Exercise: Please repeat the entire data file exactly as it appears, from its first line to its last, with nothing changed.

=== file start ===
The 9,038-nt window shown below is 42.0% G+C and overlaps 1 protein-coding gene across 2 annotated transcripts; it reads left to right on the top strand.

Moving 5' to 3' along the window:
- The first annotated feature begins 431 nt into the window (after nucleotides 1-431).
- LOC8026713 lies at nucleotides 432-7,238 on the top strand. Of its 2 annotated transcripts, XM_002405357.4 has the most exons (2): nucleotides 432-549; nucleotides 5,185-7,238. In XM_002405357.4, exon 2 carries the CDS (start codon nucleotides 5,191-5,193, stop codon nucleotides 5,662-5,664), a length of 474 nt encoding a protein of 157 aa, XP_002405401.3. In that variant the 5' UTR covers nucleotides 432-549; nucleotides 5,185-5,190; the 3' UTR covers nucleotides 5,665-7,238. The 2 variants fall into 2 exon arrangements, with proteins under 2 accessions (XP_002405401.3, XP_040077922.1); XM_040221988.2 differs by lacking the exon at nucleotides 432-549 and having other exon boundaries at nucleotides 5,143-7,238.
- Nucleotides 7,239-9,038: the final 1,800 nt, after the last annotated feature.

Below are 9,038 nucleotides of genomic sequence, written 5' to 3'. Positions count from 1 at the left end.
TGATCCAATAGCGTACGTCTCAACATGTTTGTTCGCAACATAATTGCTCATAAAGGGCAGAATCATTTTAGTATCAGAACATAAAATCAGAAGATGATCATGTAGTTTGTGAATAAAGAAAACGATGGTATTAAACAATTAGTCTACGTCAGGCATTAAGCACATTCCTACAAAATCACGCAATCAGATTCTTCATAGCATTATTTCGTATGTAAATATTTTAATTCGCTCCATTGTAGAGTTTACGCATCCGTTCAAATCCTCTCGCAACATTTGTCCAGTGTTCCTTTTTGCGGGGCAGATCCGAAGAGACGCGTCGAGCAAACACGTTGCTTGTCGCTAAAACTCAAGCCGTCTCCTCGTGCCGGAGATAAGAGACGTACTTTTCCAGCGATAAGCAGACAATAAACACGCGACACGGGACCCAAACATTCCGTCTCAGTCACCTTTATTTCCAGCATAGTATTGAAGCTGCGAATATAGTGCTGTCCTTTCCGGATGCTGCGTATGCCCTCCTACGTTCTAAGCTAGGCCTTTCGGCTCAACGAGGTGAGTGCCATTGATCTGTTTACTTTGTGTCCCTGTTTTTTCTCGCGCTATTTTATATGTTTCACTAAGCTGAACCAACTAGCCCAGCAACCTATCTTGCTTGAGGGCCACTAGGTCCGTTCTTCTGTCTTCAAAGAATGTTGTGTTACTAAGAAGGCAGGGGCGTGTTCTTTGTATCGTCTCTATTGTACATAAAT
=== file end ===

The 9,038-nt window shown below is 42.0% G+C and overlaps 1 protein-coding gene across 2 annotated transcripts; it reads left to right on the top strand.

Moving 5' to 3' along the window:
- The first annotated feature begins 431 nt into the window (after nucleotides 1-431).
- LOC8026713 lies at nucleotides 432-7,238 on the top strand. Of its 2 annotated transcripts, XM_002405357.4 has the most exons (2): nucleotides 432-549; nucleotides 5,185-7,238. In XM_002405357.4, exon 2 carries the CDS (start codon nucleotides 5,191-5,193, stop codon nucleotides 5,662-5,664), a length of 474 nt encoding a protein of 157 aa, XP_002405401.3. In that variant the 5' UTR covers nucleotides 432-549; nucleotides 5,185-5,190; the 3' UTR covers nucleotides 5,665-7,238. The 2 variants fall into 2 exon arrangements, with proteins under 2 accessions (XP_002405401.3, XP_040077922.1); XM_040221988.2 differs by lacking the exon at nucleotides 432-549 and having other exon boundaries at nucleotides 5,143-7,238.
- Nucleotides 7,239-9,038: the final 1,800 nt, after the last annotated feature.

Below are 9,038 nucleotides of genomic sequence, written 5' to 3'. Positions count from 1 at the left end.
TGATCCAATAGCGTACGTCTCAACATGTTTGTTCGCAACATAATTGCTCATAAAGGGCAGAATCATTTTAGTATCAGAACATAAAATCAGAAGATGATCATGTAGTTTGTGAATAAAGAAAACGATGGTATTAAACAATTAGTCTACGTCAGGCATTAAGCACATTCCTACAAAATCACGCAATCAGATTCTTCATAGCATTATTTCGTATGTAAATATTTTAATTCGCTCCATTGTAGAGTTTACGCATCCGTTCAAATCCTCTCGCAACATTTGTCCAGTGTTCCTTTTTGCGGGGCAGATCCGAAGAGACGCGTCGAGCAAACACGTTGCTTGTCGCTAAAACTCAAGCCGTCTCCTCGTGCCGGAGATAAGAGACGTACTTTTCCAGCGATAAGCAGACAATAAACACGCGACACGGGACCCAAACATTCCGTCTCAGTCACCTTTATTTCCAGCATAGTATTGAAGCTGCGAATATAGTGCTGTCCTTTCCGGATGCTGCGTATGCCCTCCTACGTTCTAAGCTAGGCCTTTCGGCTCAACGAGGTGAGTGCCATTGATCTGTTTACTTTGTGTCCCTGTTTTTTCTCGCGCTATTTTATATGTTTCACTAAGCTGAACCAACTAGCCCAGCAACCTATCTTGCTTGAGGGCCACTAGGTCCGTTCTTCTGTCTTCAAAGAATGTTGTGTTACTAAGAAGGCAGGGGCGTGTTCTTTGTATCGTCTCTATTGTACATAAAT